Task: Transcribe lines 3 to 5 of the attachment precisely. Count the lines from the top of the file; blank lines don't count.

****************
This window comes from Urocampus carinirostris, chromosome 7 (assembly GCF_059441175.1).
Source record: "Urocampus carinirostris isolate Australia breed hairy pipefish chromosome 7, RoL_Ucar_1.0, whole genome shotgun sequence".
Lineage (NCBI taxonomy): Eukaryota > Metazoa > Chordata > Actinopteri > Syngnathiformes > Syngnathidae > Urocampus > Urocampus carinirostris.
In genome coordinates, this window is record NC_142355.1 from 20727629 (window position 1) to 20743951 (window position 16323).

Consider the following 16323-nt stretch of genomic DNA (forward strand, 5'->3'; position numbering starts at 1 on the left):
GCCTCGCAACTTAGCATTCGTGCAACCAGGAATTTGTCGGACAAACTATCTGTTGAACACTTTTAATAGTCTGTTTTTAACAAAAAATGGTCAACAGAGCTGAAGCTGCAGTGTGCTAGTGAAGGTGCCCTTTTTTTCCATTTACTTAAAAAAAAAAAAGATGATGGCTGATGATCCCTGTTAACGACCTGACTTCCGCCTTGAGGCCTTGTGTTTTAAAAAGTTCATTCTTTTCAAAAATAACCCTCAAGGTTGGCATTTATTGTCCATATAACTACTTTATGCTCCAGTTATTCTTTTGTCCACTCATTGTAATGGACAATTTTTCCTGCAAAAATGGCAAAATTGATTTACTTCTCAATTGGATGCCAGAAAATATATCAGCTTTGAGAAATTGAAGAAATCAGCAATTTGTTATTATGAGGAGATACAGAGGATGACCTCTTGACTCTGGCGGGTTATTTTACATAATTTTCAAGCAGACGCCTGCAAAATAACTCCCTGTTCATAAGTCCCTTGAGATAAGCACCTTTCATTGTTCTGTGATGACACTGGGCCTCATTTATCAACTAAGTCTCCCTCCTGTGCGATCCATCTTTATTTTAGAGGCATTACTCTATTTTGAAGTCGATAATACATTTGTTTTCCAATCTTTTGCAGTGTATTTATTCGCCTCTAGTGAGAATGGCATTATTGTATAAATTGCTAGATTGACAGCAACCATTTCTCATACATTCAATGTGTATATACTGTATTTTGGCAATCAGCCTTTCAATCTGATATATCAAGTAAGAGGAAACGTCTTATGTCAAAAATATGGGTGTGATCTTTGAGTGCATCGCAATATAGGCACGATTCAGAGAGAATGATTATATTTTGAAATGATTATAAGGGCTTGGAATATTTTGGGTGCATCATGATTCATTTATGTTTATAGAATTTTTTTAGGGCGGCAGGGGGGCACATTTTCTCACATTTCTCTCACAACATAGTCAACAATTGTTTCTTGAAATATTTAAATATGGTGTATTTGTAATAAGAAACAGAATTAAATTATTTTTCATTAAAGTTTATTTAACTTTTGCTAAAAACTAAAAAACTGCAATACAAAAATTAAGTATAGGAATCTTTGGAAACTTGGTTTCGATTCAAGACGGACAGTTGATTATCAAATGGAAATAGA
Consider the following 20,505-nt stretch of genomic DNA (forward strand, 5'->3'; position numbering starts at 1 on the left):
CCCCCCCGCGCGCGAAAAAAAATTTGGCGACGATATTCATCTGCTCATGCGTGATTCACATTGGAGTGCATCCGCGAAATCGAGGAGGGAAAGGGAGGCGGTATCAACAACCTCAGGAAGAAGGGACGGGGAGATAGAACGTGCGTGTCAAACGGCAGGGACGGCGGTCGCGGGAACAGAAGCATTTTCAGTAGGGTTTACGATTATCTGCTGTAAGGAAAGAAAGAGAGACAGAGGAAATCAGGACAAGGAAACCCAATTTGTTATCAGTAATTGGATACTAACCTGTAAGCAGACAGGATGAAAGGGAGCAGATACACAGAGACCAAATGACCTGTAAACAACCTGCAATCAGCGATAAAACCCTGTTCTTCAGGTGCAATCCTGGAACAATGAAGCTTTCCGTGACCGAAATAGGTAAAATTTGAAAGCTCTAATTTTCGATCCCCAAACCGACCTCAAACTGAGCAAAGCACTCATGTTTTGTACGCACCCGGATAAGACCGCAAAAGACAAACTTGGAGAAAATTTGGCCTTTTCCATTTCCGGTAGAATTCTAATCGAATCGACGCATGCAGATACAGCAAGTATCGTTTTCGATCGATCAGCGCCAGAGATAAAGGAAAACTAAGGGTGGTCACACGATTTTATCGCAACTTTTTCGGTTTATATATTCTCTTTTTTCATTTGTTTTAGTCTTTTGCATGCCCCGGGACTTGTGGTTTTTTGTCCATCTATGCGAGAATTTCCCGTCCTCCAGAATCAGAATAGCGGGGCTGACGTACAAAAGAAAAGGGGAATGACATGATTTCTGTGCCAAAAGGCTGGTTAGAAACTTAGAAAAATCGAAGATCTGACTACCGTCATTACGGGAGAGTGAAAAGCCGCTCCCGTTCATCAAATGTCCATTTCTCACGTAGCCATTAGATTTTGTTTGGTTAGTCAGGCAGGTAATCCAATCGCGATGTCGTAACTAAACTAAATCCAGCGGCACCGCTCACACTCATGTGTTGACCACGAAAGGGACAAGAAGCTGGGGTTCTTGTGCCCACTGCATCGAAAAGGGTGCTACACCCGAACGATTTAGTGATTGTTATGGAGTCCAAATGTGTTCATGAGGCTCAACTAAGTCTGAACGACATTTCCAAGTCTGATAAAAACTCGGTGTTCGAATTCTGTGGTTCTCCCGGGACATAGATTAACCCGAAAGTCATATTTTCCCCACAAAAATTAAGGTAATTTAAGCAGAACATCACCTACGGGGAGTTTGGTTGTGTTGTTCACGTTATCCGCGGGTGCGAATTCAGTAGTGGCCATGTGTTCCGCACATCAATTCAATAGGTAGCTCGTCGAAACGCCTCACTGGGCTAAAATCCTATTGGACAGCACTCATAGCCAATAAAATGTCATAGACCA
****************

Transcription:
Lineage (NCBI taxonomy): Eukaryota > Metazoa > Chordata > Actinopteri > Syngnathiformes > Syngnathidae > Urocampus > Urocampus carinirostris.
In genome coordinates, this window is record NC_142355.1 from 20727629 (window position 1) to 20743951 (window position 16323).

Consider the following 16323-nt stretch of genomic DNA (forward strand, 5'->3'; position numbering starts at 1 on the left):